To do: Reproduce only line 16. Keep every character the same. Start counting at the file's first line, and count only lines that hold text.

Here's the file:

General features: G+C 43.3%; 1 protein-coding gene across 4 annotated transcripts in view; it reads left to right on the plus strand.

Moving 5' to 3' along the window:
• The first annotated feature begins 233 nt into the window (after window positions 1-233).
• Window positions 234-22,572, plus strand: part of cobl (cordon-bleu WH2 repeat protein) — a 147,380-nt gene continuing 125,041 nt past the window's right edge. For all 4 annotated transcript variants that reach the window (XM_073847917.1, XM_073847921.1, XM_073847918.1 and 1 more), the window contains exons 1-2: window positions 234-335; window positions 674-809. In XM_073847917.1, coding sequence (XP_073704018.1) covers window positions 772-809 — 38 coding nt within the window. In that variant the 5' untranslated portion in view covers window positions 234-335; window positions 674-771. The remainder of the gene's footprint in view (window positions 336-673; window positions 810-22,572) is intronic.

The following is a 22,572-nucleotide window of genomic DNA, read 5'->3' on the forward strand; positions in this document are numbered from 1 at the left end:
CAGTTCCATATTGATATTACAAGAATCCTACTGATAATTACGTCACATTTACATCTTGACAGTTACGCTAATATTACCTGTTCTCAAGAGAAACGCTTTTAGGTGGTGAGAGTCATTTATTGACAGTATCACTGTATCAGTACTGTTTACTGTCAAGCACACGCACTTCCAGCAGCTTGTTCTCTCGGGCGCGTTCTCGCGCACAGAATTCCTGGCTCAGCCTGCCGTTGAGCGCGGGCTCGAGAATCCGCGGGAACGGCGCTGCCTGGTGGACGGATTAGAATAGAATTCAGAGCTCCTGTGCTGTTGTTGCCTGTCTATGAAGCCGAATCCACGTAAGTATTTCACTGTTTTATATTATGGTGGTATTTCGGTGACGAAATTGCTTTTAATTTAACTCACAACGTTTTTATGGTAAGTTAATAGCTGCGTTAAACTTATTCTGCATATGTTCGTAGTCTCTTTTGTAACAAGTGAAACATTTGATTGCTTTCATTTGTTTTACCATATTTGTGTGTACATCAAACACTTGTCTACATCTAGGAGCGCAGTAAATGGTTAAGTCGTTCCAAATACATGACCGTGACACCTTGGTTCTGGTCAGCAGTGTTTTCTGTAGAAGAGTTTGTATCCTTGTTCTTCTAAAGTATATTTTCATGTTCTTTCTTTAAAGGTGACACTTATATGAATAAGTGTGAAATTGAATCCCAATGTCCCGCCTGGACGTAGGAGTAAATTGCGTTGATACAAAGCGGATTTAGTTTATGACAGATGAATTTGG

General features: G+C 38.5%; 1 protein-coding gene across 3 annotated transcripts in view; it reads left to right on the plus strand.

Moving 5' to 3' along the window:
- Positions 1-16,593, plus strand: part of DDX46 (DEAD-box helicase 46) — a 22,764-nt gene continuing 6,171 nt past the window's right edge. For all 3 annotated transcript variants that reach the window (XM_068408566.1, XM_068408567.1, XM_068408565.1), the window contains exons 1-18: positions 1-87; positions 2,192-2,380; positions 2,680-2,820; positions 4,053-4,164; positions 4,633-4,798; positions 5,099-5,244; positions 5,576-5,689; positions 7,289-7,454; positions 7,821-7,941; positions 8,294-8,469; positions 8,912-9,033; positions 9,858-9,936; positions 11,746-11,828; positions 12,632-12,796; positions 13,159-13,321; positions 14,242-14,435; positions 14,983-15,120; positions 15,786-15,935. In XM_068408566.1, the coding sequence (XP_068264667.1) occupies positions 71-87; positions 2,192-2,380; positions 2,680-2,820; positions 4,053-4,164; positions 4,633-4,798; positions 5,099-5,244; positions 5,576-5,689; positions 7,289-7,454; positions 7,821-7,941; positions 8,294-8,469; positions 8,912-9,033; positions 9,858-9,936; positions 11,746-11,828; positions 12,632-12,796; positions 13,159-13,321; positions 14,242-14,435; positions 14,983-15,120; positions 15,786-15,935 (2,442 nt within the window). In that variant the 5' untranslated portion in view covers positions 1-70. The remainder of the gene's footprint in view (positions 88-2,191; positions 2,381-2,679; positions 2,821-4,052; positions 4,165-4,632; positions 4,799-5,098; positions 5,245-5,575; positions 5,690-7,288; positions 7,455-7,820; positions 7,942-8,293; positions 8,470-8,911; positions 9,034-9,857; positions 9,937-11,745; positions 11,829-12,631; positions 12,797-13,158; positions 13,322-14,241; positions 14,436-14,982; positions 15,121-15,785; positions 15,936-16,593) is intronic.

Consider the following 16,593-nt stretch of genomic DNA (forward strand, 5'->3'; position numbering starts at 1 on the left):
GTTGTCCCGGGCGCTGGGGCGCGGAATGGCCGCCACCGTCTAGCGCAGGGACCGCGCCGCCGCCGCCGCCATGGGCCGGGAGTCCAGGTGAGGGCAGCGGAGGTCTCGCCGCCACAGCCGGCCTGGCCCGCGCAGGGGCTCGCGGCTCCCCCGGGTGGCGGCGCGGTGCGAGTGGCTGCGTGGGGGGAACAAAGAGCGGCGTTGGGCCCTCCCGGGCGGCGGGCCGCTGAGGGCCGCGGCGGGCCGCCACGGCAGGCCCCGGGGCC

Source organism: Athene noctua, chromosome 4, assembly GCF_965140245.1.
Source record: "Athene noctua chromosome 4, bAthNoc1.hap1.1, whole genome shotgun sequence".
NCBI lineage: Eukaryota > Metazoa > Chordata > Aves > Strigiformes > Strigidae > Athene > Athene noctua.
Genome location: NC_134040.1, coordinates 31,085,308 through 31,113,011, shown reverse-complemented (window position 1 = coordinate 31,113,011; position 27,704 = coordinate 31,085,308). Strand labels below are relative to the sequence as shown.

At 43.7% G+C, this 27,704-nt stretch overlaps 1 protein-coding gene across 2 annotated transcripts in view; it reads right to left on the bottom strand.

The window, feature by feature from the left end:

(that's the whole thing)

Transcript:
At 43.7% G+C, this 27,704-nt stretch overlaps 1 protein-coding gene across 2 annotated transcripts in view; it reads right to left on the bottom strand.